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Motivation: Understanding the encoding and propagation of information by biochemical reaction networks and the relationship of such information processing properties to modular network structure is of fundamental importance in the study of cell signalling and regulation. However, a rigorous, automated approach for general biochemical networks has not been available, and high-throughput analysis has therefore been out of reach. Results: Modularization Identification by Dynamic Independence Algorithms (MIDIA) is a user-friendly, extensible R package that performs automated analysis of how information is processed by biochemical networks. An important component is the algorithm's ability to identify exact network decompositions based on both the mass action kinetics and informational properties of the network. These modularizations are visualized using a tree structure from which important dynamic conditional independence properties can be directly read. Only partial stoichiometric information needs to be used as input to MIDIA, and neither simulations nor knowledge of rate parameters are required. When applied to a signalling network, for example, the method identifies the routes and species involved in the sequential propagation of information between its multiple inputs and outputs. These routes correspond to the relevant paths in the tree structure and may be further visualized using the Input–Output Path Matrix tool. MIDIA remains computationally feasible for the largest network reconstructions currently available and is straightforward to use with models written in Systems Biology Markup Language (SBML).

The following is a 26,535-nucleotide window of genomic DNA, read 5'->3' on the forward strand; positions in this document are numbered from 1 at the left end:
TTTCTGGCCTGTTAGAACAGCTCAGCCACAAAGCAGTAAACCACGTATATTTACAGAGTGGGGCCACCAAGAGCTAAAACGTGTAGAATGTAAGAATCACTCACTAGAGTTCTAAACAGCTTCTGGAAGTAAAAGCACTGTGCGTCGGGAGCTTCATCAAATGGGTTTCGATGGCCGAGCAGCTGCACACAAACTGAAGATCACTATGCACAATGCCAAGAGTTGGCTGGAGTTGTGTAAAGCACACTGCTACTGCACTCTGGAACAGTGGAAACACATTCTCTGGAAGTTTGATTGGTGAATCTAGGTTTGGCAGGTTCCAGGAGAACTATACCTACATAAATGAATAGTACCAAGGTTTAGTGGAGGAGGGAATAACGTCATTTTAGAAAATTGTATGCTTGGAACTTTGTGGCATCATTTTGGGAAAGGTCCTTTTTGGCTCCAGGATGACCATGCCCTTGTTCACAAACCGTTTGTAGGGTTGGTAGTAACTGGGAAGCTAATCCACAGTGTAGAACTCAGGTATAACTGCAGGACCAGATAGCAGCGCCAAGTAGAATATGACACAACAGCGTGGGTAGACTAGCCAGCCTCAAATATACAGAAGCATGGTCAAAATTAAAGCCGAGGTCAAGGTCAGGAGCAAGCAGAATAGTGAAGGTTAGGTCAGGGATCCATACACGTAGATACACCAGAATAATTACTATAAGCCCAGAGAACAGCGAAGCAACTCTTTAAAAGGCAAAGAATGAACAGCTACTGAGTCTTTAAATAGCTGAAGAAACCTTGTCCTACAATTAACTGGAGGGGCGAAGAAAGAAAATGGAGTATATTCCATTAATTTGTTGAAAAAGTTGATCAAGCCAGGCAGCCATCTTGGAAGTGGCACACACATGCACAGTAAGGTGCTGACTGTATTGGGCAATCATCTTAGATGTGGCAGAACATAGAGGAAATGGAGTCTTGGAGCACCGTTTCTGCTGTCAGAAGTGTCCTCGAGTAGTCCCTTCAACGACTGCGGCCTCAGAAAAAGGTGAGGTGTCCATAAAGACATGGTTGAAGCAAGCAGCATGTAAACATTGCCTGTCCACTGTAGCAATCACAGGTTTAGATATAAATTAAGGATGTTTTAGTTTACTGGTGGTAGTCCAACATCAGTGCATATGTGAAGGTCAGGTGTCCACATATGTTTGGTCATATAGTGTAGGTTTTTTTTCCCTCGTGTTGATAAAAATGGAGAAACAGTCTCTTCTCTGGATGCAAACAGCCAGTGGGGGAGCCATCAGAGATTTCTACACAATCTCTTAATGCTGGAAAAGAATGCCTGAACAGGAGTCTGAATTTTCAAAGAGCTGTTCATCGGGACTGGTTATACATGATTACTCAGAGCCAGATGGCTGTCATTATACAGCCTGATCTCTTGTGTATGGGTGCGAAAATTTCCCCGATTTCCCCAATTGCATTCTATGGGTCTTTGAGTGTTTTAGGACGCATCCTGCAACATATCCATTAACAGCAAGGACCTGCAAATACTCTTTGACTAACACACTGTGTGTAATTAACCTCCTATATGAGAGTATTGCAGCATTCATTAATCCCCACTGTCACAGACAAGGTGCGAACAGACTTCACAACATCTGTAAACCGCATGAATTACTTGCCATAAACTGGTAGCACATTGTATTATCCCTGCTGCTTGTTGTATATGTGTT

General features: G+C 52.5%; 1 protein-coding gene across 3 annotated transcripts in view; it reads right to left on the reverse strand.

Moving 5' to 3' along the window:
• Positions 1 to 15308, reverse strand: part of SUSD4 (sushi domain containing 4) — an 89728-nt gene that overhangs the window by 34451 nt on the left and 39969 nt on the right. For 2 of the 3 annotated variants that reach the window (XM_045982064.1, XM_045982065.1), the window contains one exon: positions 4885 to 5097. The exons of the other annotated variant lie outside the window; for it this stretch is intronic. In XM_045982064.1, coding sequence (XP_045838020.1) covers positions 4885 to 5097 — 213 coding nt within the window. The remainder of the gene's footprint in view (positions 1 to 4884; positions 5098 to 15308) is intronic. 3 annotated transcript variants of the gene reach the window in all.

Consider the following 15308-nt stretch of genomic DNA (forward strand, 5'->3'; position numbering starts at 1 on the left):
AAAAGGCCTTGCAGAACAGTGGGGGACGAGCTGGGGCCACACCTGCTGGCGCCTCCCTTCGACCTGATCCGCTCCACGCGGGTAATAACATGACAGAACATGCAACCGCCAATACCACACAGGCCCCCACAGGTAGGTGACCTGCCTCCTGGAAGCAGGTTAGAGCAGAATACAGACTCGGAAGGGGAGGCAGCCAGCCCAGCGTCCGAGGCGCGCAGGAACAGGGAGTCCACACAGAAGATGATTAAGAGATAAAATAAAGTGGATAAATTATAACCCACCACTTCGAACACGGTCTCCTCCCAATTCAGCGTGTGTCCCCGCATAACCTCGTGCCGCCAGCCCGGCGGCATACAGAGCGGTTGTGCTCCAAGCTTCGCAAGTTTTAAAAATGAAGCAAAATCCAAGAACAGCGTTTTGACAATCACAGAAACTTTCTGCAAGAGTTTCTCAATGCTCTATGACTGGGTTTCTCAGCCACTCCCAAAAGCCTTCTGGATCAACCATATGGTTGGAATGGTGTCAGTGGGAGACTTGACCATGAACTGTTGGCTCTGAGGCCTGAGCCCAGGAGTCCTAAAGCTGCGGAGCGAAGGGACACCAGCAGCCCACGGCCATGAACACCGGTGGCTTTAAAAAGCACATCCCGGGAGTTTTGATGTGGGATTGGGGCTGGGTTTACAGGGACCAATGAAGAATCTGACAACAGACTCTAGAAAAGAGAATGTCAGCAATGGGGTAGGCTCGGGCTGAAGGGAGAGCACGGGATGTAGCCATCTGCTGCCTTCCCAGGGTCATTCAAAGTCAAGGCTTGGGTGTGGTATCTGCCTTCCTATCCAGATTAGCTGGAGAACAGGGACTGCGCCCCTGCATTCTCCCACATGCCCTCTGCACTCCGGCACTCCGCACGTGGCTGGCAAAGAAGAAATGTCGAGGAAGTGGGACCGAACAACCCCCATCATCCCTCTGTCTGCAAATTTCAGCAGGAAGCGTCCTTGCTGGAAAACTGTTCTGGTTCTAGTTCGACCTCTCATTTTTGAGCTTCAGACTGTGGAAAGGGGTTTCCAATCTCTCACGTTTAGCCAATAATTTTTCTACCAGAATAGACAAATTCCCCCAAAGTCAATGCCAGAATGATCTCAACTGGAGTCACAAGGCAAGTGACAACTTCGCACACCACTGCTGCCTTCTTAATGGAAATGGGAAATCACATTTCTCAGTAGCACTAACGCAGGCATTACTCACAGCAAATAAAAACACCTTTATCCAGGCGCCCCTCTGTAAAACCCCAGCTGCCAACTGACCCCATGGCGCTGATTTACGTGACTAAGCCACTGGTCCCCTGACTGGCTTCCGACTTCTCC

|Translated title of the contribution||Automated analysis of information processing, kinetic independence and modular architecture in biochemical networks using MIDIA|
|Pages (from-to)||584 - 586|
|Number of pages||3|
|Volume||27, number 4|
|Publication status||Published - Feb 2011|